The BG Brand

Naming a company has always been a difficult feat and with the advent of the internet, even more so. It involves a least a cursory knowledge of trademarks, domain names (especially if you plan to market yourself via a blog or full-blown website,) your market and some thoughts about taglines that describe exactly what your company does. Your company name has to be something that you’re proud of, as well as resonate with both your established, and potential customers.

A company name is the cornerstone of any logo design or branding project – the very DNA of your identity – and decisions you make now will be with you for the life of your business.

After thinking about it for a while, let’s say you’ve eschewed the personal route, and want to develop an entirely new corporate name. Fair enough. You can choose several routes – each with pros and cons – and keeping in mind some fairly basic trademark principles. This isn’t something to be taken lightly either. While you may be selling computers out of your garage for the time being, you may be at the helm of a bazillion dollar empire five years from now (ala Michael Dell.) You want a name that contains your business core, is unique enough to stand out, and is protectable when you achieve a fair level of success. There are several avenues you can take.

The notion of arbitrary names is quite simple really – actual words that have nothing to do with the company activity itself, but usually feature some rather abstract connection. Think Google (a really, really large mathematical number,) Yahoo (a yodeling phrase or description of a hooligan,) anything with Vista (panoramic view) in it. These offer a myriad of brand building options, but are a riskier option when it comes to trademarks. You could, for example, start up a company called Apple Widgets & Co. (just an example – apols if the trademark already exists.) You’d find out exactly how lawyers work if you tried to start up Apple Computers. While the Cupertino company doesn’t own the word Apple, they do own it as it applies to computers, mobile phones and music too (the Beatles’ guys lost.) They’re also pretty ferocious when it comes to protecting their trademark, even in cases where you’d suspect they don’t have the rights to do so. Arbitrary names are also sparse in the web address department, most having been snapped up years ago – including the .net, .org, .info variations. In terms of taglines and straplines, the same general concepts apply as we’ve already discussed in the ‘fanciful’ names section.

Suggestive names infer some feature of the product, service or company itself. Think names like Mustang (a fast car,) Tiger (a fast Macintosh operation system, though that was arguable,) Rocket (fast whatever,) Quality (name speaks for itself,) Micro (small,) etc, etc, etc. In order to turn a ’suggestive name’ into a decent company name, you’ll probably have to add a descriptive phrase – Rocket Computers as one example – in order to establish core business activities. Due to the infinite number of variables, suggestive names are easier to trademark, if your category of business is available. You’ll find most have been snatched up over the years. Not that it isn’t possible – continued use will establish some rights – but some opposition is pretty well to be expected if you’re entering a saturated market. Like ‘arbitrary’ names, most suggestive web addresses will have been purchased eons ago, and you’ll find that even with a secondary name added, an available domain will be quite rare.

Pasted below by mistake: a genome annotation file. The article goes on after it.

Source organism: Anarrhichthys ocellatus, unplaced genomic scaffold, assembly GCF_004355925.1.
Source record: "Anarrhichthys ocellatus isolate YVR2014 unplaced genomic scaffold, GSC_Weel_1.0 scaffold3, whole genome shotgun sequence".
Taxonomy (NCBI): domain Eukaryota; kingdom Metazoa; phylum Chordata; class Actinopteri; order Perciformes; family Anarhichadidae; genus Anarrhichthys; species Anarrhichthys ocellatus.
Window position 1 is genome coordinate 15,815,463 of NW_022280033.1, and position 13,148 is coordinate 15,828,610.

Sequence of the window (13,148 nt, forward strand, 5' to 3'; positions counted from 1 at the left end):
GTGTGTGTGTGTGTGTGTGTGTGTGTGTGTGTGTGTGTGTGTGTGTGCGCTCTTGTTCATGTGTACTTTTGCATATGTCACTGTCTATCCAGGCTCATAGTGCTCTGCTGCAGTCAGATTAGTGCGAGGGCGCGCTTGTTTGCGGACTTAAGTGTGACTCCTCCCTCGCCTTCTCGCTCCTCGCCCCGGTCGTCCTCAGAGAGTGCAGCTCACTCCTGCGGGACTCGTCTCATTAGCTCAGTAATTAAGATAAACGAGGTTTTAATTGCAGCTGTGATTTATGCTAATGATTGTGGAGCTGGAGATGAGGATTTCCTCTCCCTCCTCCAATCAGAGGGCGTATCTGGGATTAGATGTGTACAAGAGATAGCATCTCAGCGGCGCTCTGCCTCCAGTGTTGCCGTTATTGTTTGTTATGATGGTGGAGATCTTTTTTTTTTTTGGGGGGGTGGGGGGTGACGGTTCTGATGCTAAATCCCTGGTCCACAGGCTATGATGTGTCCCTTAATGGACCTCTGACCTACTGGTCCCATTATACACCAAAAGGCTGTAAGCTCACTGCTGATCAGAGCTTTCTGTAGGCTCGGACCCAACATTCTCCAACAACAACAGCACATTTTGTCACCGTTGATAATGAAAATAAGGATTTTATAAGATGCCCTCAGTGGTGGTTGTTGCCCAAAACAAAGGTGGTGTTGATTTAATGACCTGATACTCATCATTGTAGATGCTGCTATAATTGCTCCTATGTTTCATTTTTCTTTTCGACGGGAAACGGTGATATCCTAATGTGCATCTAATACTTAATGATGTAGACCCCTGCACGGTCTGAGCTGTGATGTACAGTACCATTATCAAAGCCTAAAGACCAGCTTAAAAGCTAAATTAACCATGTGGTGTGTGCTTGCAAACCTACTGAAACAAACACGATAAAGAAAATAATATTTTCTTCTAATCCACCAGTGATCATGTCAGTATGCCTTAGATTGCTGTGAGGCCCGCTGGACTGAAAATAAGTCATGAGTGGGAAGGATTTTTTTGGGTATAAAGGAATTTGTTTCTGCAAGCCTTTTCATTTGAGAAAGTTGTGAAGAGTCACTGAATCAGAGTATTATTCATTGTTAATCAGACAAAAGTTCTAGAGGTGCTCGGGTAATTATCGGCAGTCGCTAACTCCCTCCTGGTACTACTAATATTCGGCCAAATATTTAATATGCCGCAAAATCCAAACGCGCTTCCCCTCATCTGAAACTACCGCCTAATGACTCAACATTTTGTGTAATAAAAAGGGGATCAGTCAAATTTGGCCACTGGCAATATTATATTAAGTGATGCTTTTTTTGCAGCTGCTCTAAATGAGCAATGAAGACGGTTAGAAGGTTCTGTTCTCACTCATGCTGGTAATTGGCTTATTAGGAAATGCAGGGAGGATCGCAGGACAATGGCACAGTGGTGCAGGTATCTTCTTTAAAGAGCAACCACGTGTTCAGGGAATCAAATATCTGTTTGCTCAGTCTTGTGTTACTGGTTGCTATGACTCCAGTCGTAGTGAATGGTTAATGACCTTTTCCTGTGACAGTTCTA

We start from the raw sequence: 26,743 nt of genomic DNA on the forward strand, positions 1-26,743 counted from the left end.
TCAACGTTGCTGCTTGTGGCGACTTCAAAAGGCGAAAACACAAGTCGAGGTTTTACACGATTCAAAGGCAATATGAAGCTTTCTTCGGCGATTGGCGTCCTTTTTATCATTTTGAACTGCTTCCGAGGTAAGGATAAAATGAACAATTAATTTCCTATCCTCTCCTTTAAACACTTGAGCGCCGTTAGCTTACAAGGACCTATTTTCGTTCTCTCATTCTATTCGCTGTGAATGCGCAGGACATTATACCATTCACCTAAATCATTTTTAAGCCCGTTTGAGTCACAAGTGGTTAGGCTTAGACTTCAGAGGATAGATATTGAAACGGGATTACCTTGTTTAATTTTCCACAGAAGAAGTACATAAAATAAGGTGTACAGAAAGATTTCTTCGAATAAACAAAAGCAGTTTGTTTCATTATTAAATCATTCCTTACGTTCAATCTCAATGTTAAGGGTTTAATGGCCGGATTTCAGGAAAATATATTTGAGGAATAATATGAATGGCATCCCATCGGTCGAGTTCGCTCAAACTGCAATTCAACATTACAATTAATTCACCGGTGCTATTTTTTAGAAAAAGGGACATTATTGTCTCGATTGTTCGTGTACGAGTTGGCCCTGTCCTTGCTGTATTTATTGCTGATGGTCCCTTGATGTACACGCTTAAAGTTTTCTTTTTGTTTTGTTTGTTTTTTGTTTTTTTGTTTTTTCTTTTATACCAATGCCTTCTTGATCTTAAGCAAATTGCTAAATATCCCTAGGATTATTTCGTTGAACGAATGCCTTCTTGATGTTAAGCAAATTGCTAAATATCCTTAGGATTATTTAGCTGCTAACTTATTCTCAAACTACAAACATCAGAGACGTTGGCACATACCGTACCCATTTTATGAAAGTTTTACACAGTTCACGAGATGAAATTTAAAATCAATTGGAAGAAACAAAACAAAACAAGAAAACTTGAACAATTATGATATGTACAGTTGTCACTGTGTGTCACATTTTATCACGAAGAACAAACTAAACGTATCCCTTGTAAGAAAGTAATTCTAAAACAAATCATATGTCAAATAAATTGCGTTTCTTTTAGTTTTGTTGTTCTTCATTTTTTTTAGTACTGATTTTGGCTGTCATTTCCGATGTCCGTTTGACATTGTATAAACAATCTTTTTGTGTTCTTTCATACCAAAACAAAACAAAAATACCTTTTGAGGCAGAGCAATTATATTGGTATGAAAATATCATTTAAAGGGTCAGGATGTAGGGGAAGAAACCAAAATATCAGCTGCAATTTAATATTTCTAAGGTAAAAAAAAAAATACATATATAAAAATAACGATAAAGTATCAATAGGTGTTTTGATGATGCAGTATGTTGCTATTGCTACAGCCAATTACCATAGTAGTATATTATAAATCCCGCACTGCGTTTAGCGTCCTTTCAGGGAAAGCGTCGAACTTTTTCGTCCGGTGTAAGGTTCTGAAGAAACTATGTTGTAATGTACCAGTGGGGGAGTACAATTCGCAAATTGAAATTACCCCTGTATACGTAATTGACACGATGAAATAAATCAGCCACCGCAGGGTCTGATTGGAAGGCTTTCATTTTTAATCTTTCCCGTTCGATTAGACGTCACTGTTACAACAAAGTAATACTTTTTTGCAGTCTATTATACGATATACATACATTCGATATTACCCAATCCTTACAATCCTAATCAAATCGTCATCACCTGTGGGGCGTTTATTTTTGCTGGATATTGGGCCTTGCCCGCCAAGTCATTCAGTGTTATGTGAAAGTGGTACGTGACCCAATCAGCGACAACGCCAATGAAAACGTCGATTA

These are company names that spell out, in no uncertain terms, what the company does. It is the least creative and imaginative of our options but in many ways, the simplest. Think Car Wash Center, Nuts and Bolts Manufacturing, Register A Domain, Paycheck Loans, etc. Names like these have enormous search engine potential (if you plan to use Google and Yahoo search indexes to promote yourself) as they’re keyword-laden and describe exactly what users are searching for. Trouble is, they’re generic names, not terribly creative and won’t earn much in the brand loyalty department. It’s a 50/50 proposition on whether the domain for a descriptive name will be available (I’ll leaning towards no for most) and while effective one way, these kinds of names run the risk of being seen as – for lack of better phrasing – cheapo and hacky. In my industry, there are (were?) companies that called themselves “Cheap Logo Design” though I’m willing to bet that’s not the real name of the company behind the website. They figured many people would be looking for “cheap logo design” in search engines and hoped this name would give them a boost (though imagine answering the phone “Good morning, Cheap Logo Design, how can I help you?”)

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